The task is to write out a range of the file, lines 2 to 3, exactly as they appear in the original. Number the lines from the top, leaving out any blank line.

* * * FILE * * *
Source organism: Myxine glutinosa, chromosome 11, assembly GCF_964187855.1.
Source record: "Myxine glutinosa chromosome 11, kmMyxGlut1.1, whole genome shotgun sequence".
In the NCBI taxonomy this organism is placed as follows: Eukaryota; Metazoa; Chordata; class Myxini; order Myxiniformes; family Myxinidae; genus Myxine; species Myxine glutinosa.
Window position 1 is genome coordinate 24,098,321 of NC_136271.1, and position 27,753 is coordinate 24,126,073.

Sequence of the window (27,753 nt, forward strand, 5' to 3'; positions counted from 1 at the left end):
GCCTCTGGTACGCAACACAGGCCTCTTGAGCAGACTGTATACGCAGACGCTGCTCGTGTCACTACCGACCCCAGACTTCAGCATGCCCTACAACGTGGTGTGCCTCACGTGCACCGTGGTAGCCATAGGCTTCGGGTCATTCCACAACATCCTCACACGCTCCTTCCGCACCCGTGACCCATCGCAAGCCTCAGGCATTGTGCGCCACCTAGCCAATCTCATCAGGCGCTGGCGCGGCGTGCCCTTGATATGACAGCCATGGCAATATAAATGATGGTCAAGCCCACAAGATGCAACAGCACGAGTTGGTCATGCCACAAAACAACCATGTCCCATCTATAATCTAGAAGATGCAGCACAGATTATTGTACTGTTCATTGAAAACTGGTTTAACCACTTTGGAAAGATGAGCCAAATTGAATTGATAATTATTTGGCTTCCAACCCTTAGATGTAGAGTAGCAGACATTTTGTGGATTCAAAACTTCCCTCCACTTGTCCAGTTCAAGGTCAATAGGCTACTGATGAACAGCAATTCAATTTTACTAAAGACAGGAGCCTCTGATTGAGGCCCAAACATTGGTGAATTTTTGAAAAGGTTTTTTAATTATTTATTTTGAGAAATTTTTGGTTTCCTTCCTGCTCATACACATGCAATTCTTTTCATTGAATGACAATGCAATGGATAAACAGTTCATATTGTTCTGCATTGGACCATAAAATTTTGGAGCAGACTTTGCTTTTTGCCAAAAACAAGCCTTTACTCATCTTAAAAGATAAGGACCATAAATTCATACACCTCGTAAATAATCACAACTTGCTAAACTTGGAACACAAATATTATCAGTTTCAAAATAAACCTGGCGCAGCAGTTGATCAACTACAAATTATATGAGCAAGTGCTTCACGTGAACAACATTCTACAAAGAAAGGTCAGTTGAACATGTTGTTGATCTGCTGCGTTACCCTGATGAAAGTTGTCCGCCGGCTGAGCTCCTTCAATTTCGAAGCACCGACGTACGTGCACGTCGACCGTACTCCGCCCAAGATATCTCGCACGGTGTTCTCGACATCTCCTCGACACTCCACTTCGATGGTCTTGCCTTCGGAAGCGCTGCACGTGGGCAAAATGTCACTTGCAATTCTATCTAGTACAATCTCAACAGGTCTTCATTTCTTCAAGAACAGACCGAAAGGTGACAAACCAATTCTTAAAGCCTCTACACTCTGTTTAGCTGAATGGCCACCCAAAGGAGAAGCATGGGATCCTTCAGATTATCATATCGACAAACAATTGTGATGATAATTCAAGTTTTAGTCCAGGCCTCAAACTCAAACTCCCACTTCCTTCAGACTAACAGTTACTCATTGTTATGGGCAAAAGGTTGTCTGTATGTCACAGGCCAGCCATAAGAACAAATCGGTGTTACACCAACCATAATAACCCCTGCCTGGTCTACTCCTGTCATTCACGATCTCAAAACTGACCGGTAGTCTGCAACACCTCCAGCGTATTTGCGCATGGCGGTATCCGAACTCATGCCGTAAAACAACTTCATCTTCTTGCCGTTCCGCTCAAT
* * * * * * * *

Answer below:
Source record: "Myxine glutinosa chromosome 11, kmMyxGlut1.1, whole genome shotgun sequence".
In the NCBI taxonomy this organism is placed as follows: Eukaryota; Metazoa; Chordata; class Myxini; order Myxiniformes; family Myxinidae; genus Myxine; species Myxine glutinosa.